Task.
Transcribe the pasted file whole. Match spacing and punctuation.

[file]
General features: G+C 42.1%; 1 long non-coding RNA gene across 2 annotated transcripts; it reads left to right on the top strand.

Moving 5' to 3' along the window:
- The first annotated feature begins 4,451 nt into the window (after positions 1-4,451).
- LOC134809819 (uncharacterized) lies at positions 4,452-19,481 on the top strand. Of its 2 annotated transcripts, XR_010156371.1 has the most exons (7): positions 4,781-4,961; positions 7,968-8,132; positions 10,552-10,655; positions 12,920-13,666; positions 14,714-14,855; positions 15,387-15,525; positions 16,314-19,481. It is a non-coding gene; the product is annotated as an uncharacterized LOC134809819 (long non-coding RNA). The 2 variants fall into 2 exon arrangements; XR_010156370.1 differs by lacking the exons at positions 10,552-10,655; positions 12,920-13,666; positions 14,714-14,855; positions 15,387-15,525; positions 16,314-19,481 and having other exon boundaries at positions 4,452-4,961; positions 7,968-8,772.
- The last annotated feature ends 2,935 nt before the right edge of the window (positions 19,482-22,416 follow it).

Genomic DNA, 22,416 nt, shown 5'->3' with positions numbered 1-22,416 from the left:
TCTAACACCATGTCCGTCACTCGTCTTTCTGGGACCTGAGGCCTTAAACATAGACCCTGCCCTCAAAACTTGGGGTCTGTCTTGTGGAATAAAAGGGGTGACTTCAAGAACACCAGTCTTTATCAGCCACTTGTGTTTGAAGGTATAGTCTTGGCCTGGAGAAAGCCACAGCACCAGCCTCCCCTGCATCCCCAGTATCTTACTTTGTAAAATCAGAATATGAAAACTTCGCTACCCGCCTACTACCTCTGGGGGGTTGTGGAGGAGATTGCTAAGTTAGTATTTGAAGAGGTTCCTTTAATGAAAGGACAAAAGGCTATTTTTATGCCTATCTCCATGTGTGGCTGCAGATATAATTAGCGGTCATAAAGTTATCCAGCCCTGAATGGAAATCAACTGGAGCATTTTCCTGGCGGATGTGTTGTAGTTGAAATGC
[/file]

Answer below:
General features: G+C 42.1%; 1 long non-coding RNA gene across 2 annotated transcripts; it reads left to right on the top strand.

Moving 5' to 3' along the window:
- The first annotated feature begins 4,451 nt into the window (after positions 1-4,451).
- LOC134809819 (uncharacterized) lies at positions 4,452-19,481 on the top strand. Of its 2 annotated transcripts, XR_010156371.1 has the most exons (7): positions 4,781-4,961; positions 7,968-8,132; positions 10,552-10,655; positions 12,920-13,666; positions 14,714-14,855; positions 15,387-15,525; positions 16,314-19,481. It is a non-coding gene; the product is annotated as an uncharacterized LOC134809819 (long non-coding RNA). The 2 variants fall into 2 exon arrangements; XR_010156370.1 differs by lacking the exons at positions 10,552-10,655; positions 12,920-13,666; positions 14,714-14,855; positions 15,387-15,525; positions 16,314-19,481 and having other exon boundaries at positions 4,452-4,961; positions 7,968-8,772.
- The last annotated feature ends 2,935 nt before the right edge of the window (positions 19,482-22,416 follow it).

Genomic DNA, 22,416 nt, shown 5'->3' with positions numbered 1-22,416 from the left:
TCTAACACCATGTCCGTCACTCGTCTTTCTGGGACCTGAGGCCTTAAACATAGACCCTGCCCTCAAAACTTGGGGTCTGTCTTGTGGAATAAAAGGGGTGACTTCAAGAACACCAGTCTTTATCAGCCACTTGTGTTTGAAGGTATAGTCTTGGCCTGGAGAAAGCCACAGCACCAGCCTCCCCTGCATCCCCAGTATCTTACTTTGTAAAATCAGAATATGAAAACTTCGCTACCCGCCTACTACCTCTGGGGGGTTGTGGAGGAGATTGCTAAGTTAGTATTTGAAGAGGTTCCTTTAATGAAAGGACAAAAGGCTATTTTTATGCCTATCTCCATGTGTGGCTGCAGATATAATTAGCGGTCATAAAGTTATCCAGCCCTGAATGGAAATCAACTGGAGCATTTTCCTGGCGGATGTGTTGTAGTTGAAATGC